Amateur Status rules modernised

Amateur Status rules modernised

Grant Moir, director of rules at The R&A: “Many of the players need financial support to compete and develop to their full potential, and the proposed new rules will give much greater scope for this”

Last Updated: 22/02/21 1:42pm

The R&A and the USGA have announced proposals for significant changes to the Rules of Amateur Status that govern the game worldwide, with elite amateur golfers now being able to receive payment for sponsorship deals.

The proposals result from a modernisation review that began in late 2017, focusing on three main goals: to ensure the rules are in the best interests of the game, reflect the modern game, and are easily understood and applied.

The result is a set of rules that redefine the distinction between amateur and professional golf and provide a condition of eligibility – amateur status – for amateurs who compete in golf competitions.

As part of the modernisation effort, it is proposed that the new rules will identify only three acts that will result in a golfer losing their amateur status.

These are accepting a prize in excess of the prize limit, accepting payment for giving instruction, or accepting employment as a golf club professional or membership of an association of professional golfers.

To achieve this simplified approach, a number of key changes have been proposed, among them the elimination of all sponsorship restrictions, while restrictions will be removed surrounding competitions such as long-drive events, putting competitions and skills competitions that are not played as part of a tee-to-hole competition.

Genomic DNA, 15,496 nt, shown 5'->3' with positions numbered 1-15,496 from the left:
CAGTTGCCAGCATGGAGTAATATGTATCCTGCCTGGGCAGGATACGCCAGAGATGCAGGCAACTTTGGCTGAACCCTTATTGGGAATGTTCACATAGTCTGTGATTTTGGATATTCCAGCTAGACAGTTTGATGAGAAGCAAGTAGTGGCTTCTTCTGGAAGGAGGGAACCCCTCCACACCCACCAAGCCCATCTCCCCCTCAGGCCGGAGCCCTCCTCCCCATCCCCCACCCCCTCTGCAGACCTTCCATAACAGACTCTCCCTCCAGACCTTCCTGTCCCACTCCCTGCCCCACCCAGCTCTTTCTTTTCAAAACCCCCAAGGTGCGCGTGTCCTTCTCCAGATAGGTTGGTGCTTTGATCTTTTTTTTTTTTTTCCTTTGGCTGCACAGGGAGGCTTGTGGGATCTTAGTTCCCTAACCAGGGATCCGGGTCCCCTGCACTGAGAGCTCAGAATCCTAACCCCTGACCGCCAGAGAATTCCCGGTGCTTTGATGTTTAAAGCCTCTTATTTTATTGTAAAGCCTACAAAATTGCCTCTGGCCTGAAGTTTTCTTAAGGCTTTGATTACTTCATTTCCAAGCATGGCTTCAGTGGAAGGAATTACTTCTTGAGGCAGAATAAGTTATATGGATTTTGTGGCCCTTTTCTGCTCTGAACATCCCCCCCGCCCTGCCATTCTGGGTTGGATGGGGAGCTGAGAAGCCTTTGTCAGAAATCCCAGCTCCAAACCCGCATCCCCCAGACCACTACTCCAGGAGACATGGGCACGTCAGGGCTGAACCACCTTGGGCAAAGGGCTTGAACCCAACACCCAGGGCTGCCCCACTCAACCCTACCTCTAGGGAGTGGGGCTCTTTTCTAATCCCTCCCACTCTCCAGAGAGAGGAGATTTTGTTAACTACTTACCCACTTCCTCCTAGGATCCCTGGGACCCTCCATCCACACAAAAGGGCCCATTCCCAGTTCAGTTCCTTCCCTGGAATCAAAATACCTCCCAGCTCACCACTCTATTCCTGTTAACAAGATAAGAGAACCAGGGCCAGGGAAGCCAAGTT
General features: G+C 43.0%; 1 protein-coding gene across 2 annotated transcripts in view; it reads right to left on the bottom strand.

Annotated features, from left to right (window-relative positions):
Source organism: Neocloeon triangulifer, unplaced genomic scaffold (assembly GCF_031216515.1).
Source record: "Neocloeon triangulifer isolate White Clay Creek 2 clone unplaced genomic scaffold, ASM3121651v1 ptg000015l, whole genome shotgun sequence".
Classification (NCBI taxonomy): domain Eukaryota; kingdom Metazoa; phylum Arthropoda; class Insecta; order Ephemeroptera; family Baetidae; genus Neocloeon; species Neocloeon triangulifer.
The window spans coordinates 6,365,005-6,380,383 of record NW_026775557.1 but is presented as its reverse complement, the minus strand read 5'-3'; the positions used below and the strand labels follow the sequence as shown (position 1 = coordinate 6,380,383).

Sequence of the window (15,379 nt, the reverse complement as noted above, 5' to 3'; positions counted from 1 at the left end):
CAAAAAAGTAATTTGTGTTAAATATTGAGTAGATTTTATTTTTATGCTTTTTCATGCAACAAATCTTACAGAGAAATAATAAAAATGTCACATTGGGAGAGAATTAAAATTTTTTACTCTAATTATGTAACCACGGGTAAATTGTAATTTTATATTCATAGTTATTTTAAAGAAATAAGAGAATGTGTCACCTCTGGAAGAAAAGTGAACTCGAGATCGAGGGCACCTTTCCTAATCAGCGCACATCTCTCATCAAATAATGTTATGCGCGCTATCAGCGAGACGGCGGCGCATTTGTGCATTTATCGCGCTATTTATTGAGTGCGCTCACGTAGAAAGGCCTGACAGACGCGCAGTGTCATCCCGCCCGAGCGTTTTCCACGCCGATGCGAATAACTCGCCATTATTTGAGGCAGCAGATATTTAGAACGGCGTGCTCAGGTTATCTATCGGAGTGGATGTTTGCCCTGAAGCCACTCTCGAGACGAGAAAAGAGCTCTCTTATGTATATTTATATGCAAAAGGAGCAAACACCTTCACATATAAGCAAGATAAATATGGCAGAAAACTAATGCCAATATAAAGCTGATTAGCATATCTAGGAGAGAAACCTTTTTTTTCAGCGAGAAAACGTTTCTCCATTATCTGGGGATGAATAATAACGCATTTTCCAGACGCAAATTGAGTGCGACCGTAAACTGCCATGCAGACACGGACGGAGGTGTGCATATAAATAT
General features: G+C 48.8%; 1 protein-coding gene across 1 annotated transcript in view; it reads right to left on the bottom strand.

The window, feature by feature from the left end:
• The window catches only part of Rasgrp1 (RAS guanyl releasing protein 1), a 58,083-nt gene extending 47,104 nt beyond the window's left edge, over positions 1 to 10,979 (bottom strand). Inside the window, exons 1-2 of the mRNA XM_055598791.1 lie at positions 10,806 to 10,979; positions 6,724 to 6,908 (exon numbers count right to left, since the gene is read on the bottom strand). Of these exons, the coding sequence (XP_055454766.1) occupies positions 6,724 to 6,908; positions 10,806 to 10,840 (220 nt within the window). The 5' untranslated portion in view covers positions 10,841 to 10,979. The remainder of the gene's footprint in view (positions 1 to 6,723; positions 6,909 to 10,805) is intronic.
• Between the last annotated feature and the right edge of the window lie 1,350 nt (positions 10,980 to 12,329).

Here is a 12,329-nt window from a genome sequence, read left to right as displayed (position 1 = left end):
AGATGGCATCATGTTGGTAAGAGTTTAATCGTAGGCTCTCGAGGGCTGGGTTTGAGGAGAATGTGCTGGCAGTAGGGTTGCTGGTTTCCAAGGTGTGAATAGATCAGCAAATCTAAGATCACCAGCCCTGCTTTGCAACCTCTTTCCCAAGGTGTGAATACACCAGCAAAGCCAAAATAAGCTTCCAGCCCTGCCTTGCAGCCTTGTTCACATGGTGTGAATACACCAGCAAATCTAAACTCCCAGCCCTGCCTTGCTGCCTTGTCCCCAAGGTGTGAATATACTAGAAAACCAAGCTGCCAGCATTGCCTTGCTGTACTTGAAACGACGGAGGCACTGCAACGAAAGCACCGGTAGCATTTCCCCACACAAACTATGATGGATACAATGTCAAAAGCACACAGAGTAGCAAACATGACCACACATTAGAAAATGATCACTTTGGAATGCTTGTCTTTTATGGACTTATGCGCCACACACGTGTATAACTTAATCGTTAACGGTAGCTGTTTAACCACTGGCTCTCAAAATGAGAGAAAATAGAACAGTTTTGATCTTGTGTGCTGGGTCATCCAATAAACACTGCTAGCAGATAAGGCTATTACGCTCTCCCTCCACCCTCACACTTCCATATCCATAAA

The distinction between cash prizes and other prizes will be eliminated and the prize limit will be used as the only way an amateur can lose amateur status through their play, meaning that entering or playing a competition as a professional would not, of itself, result in the loss of amateur status.

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Grant Moir, director of rules at The R&A, said: “The Rules of Amateur Status play an important role in protecting the integrity of our self-regulating sport but the code must continue to evolve.

“This is particularly so in relation to the modern elite amateur game, where many of the players need financial support to compete and develop to their full potential, and the proposed new rules will give much greater scope for this.”

“Golf is unique in its broad appeal to both recreational and competitive golfers,” said Craig Winter, USGA senior director, rules of golf and amateur status.

“We understand and value how important amateur status is, not only to those who compete at the highest level of the amateur game, but for the millions of golfers at every age and skill level who enjoy competitive events at their home courses. These updates should help simplify these rules and ensure the health of the amateur game.”

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